Orphaned children in low- and middle-income countries face a high risk of trauma, with physical and sexual abuse being by far the most prevalent traumatic events. New research shows that orphaned boys in these settings are just as likely to experience abuse as girls. As a result, the study authors suggest targeting more support services and prevention programs toward protecting vulnerable boys.
Researchers from Duke University and the University of North Carolina at Chapel Hill found that physical and sexual abuse affects 12% of girls and 14% of boys in institution-based care, and 19% of girls and 20% of boys in family-based care annually. By age 13, approximately half of orphans experience abuse, regardless of gender or setting.
Despite the similarities in abuse instances across gender, international funding mechanisms – such as the US President's Emergency Plan for AIDS Relief and the UN task force on protection from sexual exploitation and abuse – of place a special emphasis on protecting girls while neglecting to address the need to protect orphaned boys from abuse. "So much of our funding for children in adversity focuses on girls," said Kathryn Whetten, director of the Centre for Health Policy and Inequalities Research at the Duke Global Health Institute.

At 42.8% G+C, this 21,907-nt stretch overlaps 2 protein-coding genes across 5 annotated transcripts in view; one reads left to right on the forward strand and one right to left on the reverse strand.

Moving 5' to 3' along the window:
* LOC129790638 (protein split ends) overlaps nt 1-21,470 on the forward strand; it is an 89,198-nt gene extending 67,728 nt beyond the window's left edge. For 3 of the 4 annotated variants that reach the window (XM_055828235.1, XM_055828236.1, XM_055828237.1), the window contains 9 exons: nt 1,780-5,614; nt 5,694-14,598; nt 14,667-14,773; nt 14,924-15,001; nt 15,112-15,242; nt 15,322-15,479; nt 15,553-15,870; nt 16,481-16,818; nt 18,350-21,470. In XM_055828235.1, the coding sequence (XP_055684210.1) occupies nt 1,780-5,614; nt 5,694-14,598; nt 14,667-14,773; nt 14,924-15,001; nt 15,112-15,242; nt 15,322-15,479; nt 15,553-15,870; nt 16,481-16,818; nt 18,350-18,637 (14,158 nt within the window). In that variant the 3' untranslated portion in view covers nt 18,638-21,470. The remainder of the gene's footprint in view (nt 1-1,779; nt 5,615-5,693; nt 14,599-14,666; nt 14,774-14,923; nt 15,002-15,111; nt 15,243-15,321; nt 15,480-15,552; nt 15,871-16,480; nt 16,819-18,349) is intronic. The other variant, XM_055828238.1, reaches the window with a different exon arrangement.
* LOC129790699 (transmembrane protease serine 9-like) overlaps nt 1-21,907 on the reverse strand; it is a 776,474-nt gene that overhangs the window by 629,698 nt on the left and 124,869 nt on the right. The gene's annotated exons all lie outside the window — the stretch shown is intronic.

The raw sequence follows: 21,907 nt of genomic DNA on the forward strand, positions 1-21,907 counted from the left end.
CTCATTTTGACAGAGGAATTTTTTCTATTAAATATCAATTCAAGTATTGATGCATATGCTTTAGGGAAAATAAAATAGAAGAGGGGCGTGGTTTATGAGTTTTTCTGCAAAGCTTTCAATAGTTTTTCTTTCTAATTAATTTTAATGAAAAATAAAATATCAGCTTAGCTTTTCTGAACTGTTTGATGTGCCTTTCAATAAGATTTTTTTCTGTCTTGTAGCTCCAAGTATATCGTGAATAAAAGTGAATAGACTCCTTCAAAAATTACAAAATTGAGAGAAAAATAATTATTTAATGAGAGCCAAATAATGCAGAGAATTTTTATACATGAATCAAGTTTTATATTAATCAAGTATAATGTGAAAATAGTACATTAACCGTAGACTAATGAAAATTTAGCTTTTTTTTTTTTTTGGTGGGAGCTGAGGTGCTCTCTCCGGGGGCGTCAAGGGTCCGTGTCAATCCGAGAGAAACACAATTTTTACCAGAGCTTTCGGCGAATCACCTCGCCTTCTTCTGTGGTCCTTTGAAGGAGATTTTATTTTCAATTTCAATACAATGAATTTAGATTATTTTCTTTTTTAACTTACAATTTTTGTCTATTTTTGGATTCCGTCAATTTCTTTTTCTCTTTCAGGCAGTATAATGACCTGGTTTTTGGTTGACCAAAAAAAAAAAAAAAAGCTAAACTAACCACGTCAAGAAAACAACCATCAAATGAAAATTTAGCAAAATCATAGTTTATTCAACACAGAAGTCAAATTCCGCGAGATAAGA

"This study demonstrates the critical need to invest in support services for boys, too – not only for their own protection, but to help prevent them from becoming abusers themselves," said Whetten, who is also a professor in Duke's Sanford School of Public Policy. "And this, in turn, helps further protect girls in the long run."
Research has shown that experiencing traumatic events such as abuse often leads to a significant long-term burden, adversely affecting one's health, quality of life and economic productivity in adulthood. These potential outcomes reinforce the need for programs to protect both orphaned girls and boys in these countries, who are particularly susceptible to abuse.
The research was conducted as part of the Positive Outcomes for Orphans longitudinal study in Cambodia, Ethiopia, India, Kenya and Tanzania led by Whetten.
[link url="http://www.eurekalert.org/pub_releases/2015-04/du-oba042415.php"]Duke University material[/link]
[link url="http://journals.cambridge.org/download.php?file=%2FGMH%2FGMH2%2FS2054425115000011a.pdf&code=00d91f9424093f615695a37a3d8fa71f"]Global Mental Health abstract[/link]